The exodus has begun as campers make their way home from the Glastonbury Festival, leaving behind tonnes of debris. A major clean-up operation is under way on Worthy Farm as the 1,000-acre festival site is turned back into farm land, with 1,800 litter pickers scouring the grounds for rubbish while revellers pack up their tents and head for the exits.
The 135,000 festival-goers are expected to leave behind 500,000 sacks of rubbish, 57 tonnes of reusable items and 1,022 tonnes of recycling, according to the Glastonbury Free Press. Bleary-eyed campers will load up their cars and camper vans and try to leave the site — but the muddy conditions which plagued arrivals on Wednesday and continued throughout the festival could cause delays and traffic chaos.
Organisers have warned people to prepare for the worst, advising: “If your vehicle has a towing eye, please attach this ready for possible towing.” Tractor and tow crews will be on hand in case of trouble. The AA said it was preparing for the busiest day of the festival.
On Sunday evening, headliners Coldplay closed the festival on the Pyramid Stage, bringing on special guests including festival founder Michael Eavis — who performed Frank Sinatra's My Way — and Bee Gees star Barry Gibb. The band also paid tribute to the late band Viola Beach, who were killed in February. They gave Viola Beach their posthumous Glastonbury debut by performing their song Boys That Sing.
Muse made a triumphant return to Glastonbury Festival when they played the Pyramid Stage on Friday, completing their hat-trick — having now headlined all nights of the festival. Adele overcame her nerves about the size of the crowd to make her Glastonbury debut, which she hailed "the best moment of my life". Between cackled anecdotes and rambling expletive-filled musings, Adele treated the crowd to hits from her career-making Hometown Glory to Send My Love and When We Were Young from her new album 25.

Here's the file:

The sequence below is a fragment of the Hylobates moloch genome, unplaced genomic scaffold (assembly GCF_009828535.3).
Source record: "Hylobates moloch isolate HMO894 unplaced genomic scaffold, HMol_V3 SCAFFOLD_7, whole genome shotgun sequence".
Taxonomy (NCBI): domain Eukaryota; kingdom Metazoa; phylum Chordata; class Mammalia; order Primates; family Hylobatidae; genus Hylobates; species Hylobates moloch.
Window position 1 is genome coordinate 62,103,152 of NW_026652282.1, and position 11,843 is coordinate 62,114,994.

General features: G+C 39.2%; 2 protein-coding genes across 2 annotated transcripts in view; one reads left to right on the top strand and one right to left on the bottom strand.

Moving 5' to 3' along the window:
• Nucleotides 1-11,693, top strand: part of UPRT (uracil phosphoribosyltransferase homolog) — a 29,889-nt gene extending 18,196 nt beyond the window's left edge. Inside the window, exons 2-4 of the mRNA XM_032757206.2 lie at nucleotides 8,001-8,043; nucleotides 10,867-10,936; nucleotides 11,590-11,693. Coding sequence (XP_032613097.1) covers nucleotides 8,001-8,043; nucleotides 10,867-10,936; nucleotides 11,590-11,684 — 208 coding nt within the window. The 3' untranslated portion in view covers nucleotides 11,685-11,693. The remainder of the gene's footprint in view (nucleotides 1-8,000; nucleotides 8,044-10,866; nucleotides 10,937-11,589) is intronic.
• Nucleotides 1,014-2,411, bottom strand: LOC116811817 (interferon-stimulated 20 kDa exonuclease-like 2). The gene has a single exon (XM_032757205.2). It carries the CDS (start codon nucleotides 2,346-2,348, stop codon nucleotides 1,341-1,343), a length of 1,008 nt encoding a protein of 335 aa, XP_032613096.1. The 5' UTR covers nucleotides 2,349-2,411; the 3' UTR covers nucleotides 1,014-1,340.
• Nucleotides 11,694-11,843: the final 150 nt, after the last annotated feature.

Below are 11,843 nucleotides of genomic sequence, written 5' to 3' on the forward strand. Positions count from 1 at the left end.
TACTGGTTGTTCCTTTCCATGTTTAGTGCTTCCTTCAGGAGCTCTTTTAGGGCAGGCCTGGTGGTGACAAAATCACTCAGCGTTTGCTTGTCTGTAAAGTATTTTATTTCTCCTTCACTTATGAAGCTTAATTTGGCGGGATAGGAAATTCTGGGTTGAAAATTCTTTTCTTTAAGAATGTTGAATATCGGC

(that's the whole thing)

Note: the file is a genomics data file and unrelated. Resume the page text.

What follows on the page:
The EU referendum loomed large over Glastonbury Festival 2016, with the vote taking place on the Thursday. By Friday morning when news broke that the UK had voted to leave the EU, there was a sombre mood among campers, the majority of whom were Remain supporters. Festival organiser Emily Eavis called for everyone not to lose hope in the aftermath of the EU referendum, saying: “It was a complete shock. But we’ve got to rally round and stick together.”
In a message to her guests on Worthy Farm, Eavis said: “Thank you to everyone for making this such a special year. “It’s always so heartening to see the parallel universe people create here, the positivity that people radiate. It brings out the best in people. So let’s rally together and not lose hope.”
Coldplay, Madness and Ellie Goulding made clear they were troubled by the election result, with Coldplay’s frontman Chris Martin saying: “I take my proverbial hat off to everyone who’s been here through the rain and mud and the carnage essentially, the collapse of a country, everything.”
Glastonbury also paid tribute to David Bowie, with an Aladdin Sane stripe suspended above the Pyramid Stage, as well as flash mobs, singalongs, and a classical orchestra headline act on the Park Stage. Across the festival, acts made sure to include many of Bowie's songs as parts of their set.
Early reports from Avon and Somerset Police suggest that Glastonbury Festival 2016 could be set for the lowest crime rate in its history. The majority of arrests were for drugs offences, but a police spokesman said that legal highs, which were banned last month, had not been an issue at the festival.
- Press Association